The games are coming thick and fast now, faster even than my internet access allows me to write
In Poland, Jastrzebski Wegiel won a marathon series against Kedzierzyn in the fifth set of the fifth match. To say it was close is a massive understatement. Four of the matches went to five sets. Jastrzebie won the first and had a lead in the second to go 2-0 up but lost the next two matches. Kedzierzyn then needed to win just one more match, lost the fourth after leading 2-0 and then the fifth after leading 2-1. In all the really do or die moments of the series, Jastrzebski was just that little bit tougher and more experienced. In the 24th and final set, with everything on the line, Ben Hardy was perfect in reception, Pawel Abramov was 100% in attack and my player of the series Patryk Czarnowski won it with an ace. Igor Yudin was MVP of the match, but it really was a total team effort of two weeks. They now go on play Belchatow for all the marbles starting on May 6th. The stats for the match are here, a video is here and a gallery is here.
In Italy, Trento and Cuneo will replay their Cup final in the inaugural V-Day on May 9th. Both teams won their series in the fourth match. Trento needed a run of four serving points from Matej Kaziyski to comeback from a 1-2, 18-22 deficit IN Macerata (stats). Cuneo was relatively comfortable winning in the Green Gym (literal translation) in Treviso (stats). Young receiver Simone Parodi won the MVP and perennial stars Wijsmans and Nikolov were the top scorers. The Cup final was a 3-1 victory for Trento, although Wijsmans was injured and didn’t play in that match. And to further complicate matters, Trento will play two matches this weekend as they attempt to retain their Champions League crown in Lodz. V-Day promises to be a huge event. Italians know how to put on volleyball events.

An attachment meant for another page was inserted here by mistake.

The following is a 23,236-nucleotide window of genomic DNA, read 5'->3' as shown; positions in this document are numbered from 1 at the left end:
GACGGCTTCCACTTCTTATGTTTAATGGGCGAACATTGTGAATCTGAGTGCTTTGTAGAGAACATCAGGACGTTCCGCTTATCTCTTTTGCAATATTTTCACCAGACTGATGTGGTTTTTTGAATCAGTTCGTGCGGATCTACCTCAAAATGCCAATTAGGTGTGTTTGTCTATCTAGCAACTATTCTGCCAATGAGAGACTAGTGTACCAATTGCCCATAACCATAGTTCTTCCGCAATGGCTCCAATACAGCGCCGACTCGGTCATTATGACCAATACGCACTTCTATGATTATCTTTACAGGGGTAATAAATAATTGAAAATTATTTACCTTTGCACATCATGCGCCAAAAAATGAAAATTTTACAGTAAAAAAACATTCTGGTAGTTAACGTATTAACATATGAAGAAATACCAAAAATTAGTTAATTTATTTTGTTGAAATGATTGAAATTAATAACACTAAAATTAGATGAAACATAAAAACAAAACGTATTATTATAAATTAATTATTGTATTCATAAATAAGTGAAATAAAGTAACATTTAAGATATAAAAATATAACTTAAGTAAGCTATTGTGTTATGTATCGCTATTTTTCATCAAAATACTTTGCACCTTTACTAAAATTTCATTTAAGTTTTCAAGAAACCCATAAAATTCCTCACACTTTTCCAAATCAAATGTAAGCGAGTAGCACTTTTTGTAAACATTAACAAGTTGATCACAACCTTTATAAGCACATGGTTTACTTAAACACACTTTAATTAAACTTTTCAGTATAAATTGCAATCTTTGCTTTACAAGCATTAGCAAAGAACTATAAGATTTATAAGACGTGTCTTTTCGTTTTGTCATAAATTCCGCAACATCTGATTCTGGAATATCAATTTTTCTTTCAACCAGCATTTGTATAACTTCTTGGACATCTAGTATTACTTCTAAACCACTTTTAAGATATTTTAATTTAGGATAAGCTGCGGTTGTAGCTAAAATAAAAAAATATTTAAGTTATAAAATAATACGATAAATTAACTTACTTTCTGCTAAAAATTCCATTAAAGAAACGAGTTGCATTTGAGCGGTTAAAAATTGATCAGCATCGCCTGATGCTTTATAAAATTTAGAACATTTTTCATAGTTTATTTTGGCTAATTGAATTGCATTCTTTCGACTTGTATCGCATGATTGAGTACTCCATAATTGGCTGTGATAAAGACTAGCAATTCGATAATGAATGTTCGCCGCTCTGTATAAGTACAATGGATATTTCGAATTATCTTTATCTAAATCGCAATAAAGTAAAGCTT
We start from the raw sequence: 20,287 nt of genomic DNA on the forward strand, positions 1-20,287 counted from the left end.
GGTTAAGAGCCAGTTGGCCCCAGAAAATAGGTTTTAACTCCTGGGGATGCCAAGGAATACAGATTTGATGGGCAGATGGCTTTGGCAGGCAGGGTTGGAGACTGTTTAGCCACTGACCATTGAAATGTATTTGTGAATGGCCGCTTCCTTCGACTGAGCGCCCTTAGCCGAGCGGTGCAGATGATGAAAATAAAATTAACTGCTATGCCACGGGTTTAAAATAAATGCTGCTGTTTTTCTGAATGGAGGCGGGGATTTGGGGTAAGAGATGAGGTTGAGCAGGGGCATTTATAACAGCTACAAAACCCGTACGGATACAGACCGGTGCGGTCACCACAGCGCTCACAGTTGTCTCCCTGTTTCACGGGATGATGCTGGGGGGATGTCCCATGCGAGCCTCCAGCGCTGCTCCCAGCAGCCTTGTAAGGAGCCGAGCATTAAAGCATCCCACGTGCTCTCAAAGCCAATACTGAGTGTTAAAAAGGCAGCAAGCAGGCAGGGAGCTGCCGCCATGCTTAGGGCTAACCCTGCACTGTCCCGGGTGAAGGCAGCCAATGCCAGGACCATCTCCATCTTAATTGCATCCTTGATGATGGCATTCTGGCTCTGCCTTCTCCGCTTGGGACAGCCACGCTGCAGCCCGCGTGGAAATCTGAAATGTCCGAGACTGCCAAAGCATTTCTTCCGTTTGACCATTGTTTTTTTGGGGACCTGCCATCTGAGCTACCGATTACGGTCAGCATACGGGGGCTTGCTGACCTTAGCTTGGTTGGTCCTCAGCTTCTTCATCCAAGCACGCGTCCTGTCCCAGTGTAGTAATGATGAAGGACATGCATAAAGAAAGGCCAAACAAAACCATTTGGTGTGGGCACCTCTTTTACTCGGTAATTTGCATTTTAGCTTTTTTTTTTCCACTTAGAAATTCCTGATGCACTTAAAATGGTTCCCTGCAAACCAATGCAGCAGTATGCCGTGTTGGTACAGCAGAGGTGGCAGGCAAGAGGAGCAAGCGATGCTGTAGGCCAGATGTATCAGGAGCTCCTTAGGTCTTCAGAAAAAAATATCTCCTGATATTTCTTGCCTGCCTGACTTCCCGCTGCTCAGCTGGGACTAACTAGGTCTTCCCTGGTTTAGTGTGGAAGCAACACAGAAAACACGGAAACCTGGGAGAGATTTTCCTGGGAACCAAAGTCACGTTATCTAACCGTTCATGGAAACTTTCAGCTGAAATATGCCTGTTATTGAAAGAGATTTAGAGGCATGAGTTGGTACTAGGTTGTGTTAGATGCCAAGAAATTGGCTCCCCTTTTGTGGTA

In Russia, Kazan easily put paid to Dynamo Moscow’s domestic season, while the trains are still running in Novisibirsk and Belgorod. All four matches so far have been five setters. On ‘TheNetLive’ podcast this week, Reid Priddy was complaining about some refereeing decisions at the end of game two that may or may not have cost his team a chance to win. He posted some video of it here. I haven’t had a chance to watch, but I’m sure he was robbed blind. Either way, karma will decide in match 5.
Speaking of karma, Aris finally lost their semifinal in Greece, with Panathinaikos who will know meet Olympiakos in the final. I recently had a conversation regarding who is the best opposite in the world. I maintain Ivan Miljkovic of Olympiakos is the best. My friend was adament that the last times Miljkovic has played against Panathinaikos’s Liberman Agamez, Agamez has made him his ‘bitch’. Not my words, but I hope I get the chance to see the games somewhere to find out. The only thing certain is that there will be at least three near riots between the fans and about a 25% chance one of the games will have to be abandoned. Unless Iraklis win their court case, and the semifinals have to start again from scratch. It can be chaotic in Greece.
The German season is winding down quickly. Friedrichshafen have won the first two matches with energy to spare. Unfortunately I haven’t seen the games, but it seems from the stats (here and here), that the Friedrichshafen block is controlling Haching well and opposite Grozer is dominating. In fairness to Haching, the two middles from Friedrichshafen are good in attack from anywhere inside the 3m area, and must always be respected. That tends to make things a bit easier for all the other spikers. The third match in on Saturday night (German time) and will be telecast on www.spobox.tv.
The Champions League is on ‘TV’ this weekend. Tune in to www.laola.tv to watch all matches live. The final is actually on at a reasonable time in Australia, 10.45pm on Sunday night. My pick is Trento to beat Belchatow in the final and me to leave the gym with ringing ears.